In 2002, writing eloquently and passionately against Adrian Noble's plan to dismantle the Royal Shakespeare Company's repertorial
structure, Miriam Gilbert was particularly concerned that the loss of plays performed in repertory would seriously weaken the intensity of an audience's experience with those plays.
In the case in question, the activities of Enlightened women for the introduction of new models in Portugal in the second half of the eighteenth century can be seen as a cultural action (the adjective 'cultural' is not included in the dictionaries mentioned above but the noun was understood as 'instruction' by Moraes Silva, replacing Bluteau's concept of 'cultivation of belles-lettres', a term that better defines the repertorial
group of the time we are referring to.
From a repertorial
perspective, however, the Merchant of Venice may also be responding to a portrait of Pythagoras as a fountainhead for such adages and injunctions in a lost play by Shakespeare's rivals.
This overlap of court and public stage actors suggests possible repertorial
overlap since the players would have brought their stock of plays with them from venue to venue.
Indeed, one consequence of Dalmonte and Privitera's intentionally secluded view is that we are given little idea of exactly how Vecchi's six-voice canzonettas compare in anything other than a repertorial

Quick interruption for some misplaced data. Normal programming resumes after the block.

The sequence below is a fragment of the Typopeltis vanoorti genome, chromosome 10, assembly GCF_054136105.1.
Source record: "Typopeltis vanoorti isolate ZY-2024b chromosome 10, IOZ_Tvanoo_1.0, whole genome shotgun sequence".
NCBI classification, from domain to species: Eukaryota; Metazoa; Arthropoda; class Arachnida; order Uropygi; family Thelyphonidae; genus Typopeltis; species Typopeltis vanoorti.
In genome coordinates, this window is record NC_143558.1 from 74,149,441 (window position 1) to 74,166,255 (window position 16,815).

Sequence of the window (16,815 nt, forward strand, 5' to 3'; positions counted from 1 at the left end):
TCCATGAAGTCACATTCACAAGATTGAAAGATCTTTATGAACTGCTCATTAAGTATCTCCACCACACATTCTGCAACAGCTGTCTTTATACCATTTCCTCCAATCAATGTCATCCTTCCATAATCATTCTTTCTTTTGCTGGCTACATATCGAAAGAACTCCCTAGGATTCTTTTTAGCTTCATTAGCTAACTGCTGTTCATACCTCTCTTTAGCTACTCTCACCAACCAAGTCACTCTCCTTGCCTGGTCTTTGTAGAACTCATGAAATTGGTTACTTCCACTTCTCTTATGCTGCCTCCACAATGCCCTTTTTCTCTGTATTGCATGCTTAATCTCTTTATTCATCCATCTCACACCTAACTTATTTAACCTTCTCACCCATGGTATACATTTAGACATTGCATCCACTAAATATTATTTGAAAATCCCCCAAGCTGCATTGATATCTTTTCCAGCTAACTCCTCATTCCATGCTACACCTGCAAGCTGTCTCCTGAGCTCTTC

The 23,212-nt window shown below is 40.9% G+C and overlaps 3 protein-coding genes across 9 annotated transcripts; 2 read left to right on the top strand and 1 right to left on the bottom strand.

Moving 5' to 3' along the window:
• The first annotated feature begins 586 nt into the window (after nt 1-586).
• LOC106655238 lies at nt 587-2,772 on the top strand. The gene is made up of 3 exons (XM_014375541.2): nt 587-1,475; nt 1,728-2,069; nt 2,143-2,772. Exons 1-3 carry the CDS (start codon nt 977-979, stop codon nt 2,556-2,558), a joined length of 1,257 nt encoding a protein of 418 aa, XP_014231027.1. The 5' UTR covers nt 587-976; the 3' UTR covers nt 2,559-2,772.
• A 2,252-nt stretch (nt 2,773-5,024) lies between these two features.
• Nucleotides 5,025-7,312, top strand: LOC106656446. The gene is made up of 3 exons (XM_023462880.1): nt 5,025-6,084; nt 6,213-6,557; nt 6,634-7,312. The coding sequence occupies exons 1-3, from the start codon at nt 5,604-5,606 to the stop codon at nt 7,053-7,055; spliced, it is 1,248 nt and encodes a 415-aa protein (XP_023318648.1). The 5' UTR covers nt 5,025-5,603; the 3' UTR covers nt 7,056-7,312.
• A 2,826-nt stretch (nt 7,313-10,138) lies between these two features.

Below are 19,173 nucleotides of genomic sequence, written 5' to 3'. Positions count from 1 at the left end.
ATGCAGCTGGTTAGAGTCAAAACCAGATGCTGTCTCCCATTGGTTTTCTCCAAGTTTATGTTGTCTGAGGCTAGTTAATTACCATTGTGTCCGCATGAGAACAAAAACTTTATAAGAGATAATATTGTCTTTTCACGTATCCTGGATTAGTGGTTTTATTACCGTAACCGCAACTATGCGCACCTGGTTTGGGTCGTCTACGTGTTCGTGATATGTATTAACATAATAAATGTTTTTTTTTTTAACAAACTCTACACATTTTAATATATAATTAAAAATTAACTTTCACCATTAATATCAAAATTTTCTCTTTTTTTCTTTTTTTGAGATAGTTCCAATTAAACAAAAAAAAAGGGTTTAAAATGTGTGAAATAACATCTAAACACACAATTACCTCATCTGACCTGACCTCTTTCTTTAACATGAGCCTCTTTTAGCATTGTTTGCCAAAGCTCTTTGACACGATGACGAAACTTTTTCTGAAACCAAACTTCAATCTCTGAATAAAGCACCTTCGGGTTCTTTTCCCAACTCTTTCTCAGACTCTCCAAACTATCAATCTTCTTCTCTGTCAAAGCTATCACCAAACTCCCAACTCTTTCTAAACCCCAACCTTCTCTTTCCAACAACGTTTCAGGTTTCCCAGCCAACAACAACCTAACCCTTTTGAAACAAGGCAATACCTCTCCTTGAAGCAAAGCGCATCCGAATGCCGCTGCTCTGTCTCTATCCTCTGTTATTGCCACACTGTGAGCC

sense to the more common three- or four-voice canzonetta or to other six-voice canzonettas of the period.
An especially good example of the repertorial
approach facilitating discussion of less canonical dramatists is Bly's Queer Virgins and Virgin Queans, which concerns the plays of the King's Revels company.
No direct repertorial
links can be traced between Eton and Fotheringhay Colleges.
In the case of "The Conquest of the West Indies" (1601), the idiosyncrasy of its title provides an unexpected clue to its subject matter, which thus suggests a new repertorial
Its complexities--such as four different numbering systems, repertorial
layers that blur into each other, and initial letters recycled front earlier stages of the manuscript--demand an introduction far more accurate, detailed, and convincing than just about any heretofore made.
Among the earlier recordings, made by Grayston Burgess and the Purcell Consort of Voices, David Loggan's print of Eton College emphasizes the repertorial
link with the college, even though most of the polyphony on the record was written elsewhere.
Instead, Alden's arguments in a forthcoming study in favor of Tours as the origin for the planning and copying of Nivelle are based on repertorial
considerations including local composers, and the style of Nivelle's illuminations.
First, the adaptation of the story of Guy of Warwick for the stage permits insights into the repertorial
strategies employed by dramatists and theatre companies as they strove to satisfy audience demand.